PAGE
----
The Levitation Charm has the incantation Wingardium Leviosa and is used by witches and wizards to either fly or levitate objects. The caster mutters the incantation and points their wand at the object they desire to levitate. It is one of the first spells taught to the students of Hogwarts. In the Harry Potter series, this charm is taught in the first year to Harry and his classmates by Professor Filius Flitwick. This charm is especially famous in the books because Hermione Granger corrects the pronunciation of Ronald Weasley’s incantation in an iconic scene in Harry Potter and the Philosopher’s Stone. Other similar charms include the Hover Charm and the Floating Charm.
- Incantation: Wingardium Leviosa
- Creator: Jarleth Hobart
- Year of Creation: 1544
- Type: Charm
- Hand Movement: The shape of 2, tilted 90 degrees anticlockwise.
- Effect: Levitation
The spell was first invented by Jarleth Hobart, a British Warlock, who was trying really hard to come up with ways to fly through magic. At that time, there were no known ways of direct human flight in the wizarding world. After planning for a public exhibition to portray his newfound skills of flight, Hobart’s announcement made quite a crowd gather around him, including the chief warlock at that time. As he fired the spell on himself through his wand, he levitated mid-air but stayed there without any effect of movement. He eventually realized that he could not fly but only remain levitated. Removing his clothes to reduce weight didn’t help either, as his clothes remained levitated mid-air, but he plummeted down to the ground.
Once he realized that this spell worked to levitate objects and not to make people fly, he displayed this to the crowd again but when he tried to levitate the Chief Warlock’s hat, he instead levitated his wig, thereby ending up being threatened by the Warlock for a duel.
Appearances in the Harry Potter Universe
The first appearance of Wingardium Leviosa charms in the Harry Potter Universe occurs in Harry Potter and the Philosopher’s Stone in the first Charms class that the first years take. Professor Flitwick teaches this spell to the class. He teaches the magical charm in parts and asks the students to first ‘swish’ and then ‘flick.’ Seamus Finnigan mutters something and ends up setting his feather on fire. Ron Weasley seems to have a hard time pronouncing the spell. Eventually, Hermione intervenes and tries to teach Ron the actual pronunciation of the spell, claiming that it is wing-gar-dium levi-o-sa and that the ‘gar’ should be nice and long.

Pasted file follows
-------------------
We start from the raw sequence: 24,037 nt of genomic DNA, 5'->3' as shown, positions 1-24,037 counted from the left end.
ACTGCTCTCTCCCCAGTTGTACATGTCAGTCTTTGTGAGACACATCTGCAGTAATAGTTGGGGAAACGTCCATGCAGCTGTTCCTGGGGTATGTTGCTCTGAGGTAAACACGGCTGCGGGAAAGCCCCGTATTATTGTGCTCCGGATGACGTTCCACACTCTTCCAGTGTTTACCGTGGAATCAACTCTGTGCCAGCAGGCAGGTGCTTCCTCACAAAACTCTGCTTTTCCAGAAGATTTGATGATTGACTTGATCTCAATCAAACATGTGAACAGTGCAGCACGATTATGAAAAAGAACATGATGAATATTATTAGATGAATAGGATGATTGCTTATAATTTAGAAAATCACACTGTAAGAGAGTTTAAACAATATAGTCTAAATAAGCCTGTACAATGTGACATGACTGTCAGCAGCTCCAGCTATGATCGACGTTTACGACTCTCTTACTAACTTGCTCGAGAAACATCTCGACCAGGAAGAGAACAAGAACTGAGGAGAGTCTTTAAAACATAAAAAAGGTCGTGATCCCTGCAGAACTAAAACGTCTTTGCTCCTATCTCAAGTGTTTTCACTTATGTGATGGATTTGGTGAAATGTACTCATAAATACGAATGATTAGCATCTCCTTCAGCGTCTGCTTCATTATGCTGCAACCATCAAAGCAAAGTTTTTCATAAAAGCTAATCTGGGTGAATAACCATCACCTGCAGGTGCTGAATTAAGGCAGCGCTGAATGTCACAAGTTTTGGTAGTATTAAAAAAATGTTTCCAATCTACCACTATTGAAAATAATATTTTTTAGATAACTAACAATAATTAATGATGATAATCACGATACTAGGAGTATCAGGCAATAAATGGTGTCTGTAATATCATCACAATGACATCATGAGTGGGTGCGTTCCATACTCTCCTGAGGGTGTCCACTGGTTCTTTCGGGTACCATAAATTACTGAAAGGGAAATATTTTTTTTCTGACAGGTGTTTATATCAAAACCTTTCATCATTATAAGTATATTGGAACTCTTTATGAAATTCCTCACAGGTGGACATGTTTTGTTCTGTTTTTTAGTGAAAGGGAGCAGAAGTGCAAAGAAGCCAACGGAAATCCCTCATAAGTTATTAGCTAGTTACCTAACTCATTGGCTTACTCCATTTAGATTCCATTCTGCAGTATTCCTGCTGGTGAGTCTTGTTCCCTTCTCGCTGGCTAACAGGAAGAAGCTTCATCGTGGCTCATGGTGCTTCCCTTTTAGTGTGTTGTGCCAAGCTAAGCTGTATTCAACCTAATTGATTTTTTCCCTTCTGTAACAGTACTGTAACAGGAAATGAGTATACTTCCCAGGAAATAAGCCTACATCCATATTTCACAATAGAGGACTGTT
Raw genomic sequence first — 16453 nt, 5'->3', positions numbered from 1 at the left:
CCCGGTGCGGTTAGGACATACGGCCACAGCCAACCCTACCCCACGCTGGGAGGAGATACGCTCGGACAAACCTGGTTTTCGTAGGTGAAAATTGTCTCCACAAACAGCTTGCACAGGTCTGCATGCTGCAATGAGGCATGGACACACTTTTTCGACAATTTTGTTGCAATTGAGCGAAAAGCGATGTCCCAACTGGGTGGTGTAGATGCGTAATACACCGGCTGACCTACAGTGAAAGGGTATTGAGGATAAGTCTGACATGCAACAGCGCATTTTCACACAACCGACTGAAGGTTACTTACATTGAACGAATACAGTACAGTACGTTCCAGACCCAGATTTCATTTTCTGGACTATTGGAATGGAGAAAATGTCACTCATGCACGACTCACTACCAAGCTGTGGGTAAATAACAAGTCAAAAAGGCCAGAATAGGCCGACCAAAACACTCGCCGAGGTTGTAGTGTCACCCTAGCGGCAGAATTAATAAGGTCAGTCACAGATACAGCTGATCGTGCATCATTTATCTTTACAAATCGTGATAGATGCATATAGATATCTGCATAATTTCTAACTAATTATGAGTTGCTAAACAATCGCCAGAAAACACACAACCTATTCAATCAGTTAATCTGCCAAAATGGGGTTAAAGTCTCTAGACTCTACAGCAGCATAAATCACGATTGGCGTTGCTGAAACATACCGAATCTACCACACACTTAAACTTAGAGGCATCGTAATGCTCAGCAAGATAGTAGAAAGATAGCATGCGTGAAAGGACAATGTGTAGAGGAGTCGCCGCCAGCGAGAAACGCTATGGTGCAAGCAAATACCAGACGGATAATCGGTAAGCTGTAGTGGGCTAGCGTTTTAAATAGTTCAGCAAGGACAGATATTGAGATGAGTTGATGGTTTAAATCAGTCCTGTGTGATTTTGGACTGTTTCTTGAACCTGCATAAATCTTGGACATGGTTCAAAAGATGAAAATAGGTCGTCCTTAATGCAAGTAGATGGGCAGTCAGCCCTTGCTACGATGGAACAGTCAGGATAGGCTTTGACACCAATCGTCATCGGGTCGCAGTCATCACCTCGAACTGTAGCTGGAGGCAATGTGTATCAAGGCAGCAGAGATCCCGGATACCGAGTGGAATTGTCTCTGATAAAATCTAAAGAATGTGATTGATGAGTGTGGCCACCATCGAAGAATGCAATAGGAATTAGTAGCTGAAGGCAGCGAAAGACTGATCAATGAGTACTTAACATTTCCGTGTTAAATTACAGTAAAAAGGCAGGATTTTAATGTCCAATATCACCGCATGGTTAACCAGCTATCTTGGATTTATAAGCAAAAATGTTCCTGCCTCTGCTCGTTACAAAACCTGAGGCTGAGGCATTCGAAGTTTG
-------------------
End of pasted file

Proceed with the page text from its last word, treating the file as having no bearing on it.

When asked to do it herself by Ron, she manages to make the feather levitate very high to the elation of Professor Flitwick, despite causing some annoyance in Ron. She earns ten points for Gryffindor through this feat. Later, in the same book, Ron uses the Levitation Charm to levitate the club off of a mountain troll’s hand and back into its head, thereby making it lose consciousness. This occurs in the girls’ lavatory, where Hermione is trapped, and Harry and Ron go there in an attempt to save her. The trio manages to stop the troll from hurting themselves and anyone else.
In Harry Potter and the Goblet of Fire, Bill Weasley and Charlie Weasley both used this spell to levitate tables and fight off each other’s tables. They did this before their trip to the Quidditch World Cup and when Harry was present in the Burrow for the holidays. Rita Skeeter uses the spell non-verbally to move some candles away from the broom cupboard during the Triwizard Champions’ interview.